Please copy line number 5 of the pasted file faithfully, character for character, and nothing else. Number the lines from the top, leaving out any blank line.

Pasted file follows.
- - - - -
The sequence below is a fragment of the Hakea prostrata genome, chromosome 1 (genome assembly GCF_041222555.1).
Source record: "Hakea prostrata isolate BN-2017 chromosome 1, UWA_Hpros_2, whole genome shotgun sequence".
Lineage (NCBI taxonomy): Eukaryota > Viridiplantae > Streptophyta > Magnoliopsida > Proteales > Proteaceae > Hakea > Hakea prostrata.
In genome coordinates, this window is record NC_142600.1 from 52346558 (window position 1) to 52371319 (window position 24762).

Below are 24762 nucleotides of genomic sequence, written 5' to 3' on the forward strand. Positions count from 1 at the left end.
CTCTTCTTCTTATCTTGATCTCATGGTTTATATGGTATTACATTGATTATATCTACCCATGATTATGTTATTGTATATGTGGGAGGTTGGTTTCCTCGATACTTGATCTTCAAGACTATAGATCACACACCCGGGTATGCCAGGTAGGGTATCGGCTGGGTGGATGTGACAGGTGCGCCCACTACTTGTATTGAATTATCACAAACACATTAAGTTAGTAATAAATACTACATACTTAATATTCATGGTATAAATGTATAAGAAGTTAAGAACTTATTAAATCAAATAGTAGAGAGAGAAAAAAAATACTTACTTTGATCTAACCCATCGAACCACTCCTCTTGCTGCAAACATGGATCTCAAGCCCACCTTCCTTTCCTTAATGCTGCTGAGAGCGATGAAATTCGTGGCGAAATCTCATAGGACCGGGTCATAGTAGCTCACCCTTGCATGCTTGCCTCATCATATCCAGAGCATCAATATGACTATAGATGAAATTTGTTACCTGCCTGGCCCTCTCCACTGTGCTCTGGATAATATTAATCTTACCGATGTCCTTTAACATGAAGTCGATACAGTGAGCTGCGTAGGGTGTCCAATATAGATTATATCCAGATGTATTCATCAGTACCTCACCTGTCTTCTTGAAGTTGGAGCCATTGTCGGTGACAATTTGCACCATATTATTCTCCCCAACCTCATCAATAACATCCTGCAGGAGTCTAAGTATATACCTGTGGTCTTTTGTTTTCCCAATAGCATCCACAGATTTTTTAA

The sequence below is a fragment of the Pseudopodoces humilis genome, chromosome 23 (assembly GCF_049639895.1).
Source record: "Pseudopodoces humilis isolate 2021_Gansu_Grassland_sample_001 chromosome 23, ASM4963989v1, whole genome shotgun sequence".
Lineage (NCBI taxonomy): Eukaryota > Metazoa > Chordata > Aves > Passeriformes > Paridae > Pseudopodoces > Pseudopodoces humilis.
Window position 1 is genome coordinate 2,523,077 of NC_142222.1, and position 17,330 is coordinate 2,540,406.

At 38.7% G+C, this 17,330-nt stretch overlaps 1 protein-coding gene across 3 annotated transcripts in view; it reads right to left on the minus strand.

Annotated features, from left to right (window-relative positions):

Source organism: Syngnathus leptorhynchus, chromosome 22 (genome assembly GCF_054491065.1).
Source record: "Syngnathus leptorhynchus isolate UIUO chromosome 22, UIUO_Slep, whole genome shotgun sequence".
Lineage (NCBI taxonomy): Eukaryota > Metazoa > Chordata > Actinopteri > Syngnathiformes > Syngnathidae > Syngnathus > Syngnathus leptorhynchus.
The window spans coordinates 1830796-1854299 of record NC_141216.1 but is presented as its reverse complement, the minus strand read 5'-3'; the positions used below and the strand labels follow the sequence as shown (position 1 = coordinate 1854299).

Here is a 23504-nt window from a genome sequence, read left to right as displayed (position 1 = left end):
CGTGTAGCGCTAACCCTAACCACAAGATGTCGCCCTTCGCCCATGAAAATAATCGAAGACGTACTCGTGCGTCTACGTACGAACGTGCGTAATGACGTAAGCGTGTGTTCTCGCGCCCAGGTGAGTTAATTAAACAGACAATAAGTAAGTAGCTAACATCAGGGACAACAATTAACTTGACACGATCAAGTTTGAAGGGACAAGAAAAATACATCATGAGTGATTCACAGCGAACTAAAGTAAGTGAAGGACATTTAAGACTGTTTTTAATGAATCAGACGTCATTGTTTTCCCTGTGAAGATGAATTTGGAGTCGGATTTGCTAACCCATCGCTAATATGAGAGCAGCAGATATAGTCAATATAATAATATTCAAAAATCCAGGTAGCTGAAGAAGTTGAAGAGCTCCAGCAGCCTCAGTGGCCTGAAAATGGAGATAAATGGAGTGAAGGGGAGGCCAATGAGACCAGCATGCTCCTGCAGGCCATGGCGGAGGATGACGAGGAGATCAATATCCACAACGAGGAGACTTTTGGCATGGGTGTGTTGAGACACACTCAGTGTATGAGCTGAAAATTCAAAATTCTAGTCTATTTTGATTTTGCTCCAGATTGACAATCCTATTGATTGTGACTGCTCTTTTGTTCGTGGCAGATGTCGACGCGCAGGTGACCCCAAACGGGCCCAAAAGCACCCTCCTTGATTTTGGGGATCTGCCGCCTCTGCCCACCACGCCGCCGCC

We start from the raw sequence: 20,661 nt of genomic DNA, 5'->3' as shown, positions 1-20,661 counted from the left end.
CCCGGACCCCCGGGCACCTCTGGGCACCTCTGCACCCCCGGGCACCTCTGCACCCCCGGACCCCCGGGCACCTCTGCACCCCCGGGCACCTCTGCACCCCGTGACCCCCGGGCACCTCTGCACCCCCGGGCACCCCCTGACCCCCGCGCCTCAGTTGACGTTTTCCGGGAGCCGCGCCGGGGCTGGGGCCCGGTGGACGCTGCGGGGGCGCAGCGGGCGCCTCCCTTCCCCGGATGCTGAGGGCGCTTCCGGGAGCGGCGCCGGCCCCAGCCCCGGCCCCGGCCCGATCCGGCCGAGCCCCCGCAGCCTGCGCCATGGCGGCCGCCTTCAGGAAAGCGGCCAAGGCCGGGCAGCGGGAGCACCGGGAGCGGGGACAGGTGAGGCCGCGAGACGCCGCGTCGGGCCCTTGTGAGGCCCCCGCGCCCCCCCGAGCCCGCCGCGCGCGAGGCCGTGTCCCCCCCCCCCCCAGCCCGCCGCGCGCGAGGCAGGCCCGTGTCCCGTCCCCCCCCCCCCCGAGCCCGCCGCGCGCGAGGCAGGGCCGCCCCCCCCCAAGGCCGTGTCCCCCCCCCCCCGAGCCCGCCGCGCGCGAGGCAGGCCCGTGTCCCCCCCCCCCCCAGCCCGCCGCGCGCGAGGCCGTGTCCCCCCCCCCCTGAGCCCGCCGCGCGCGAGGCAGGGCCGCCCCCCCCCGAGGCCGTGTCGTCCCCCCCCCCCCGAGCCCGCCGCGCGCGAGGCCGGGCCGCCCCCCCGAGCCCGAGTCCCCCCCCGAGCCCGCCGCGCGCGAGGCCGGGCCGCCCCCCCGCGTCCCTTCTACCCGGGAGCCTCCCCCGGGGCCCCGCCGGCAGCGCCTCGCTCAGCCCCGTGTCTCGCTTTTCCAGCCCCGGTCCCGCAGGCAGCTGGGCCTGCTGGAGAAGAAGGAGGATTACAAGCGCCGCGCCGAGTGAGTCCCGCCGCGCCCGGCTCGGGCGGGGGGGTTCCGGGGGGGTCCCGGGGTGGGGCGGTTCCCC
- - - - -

Below are 24762 nucleotides of genomic sequence, written 5' to 3' on the forward strand. Positions count from 1 at the left end.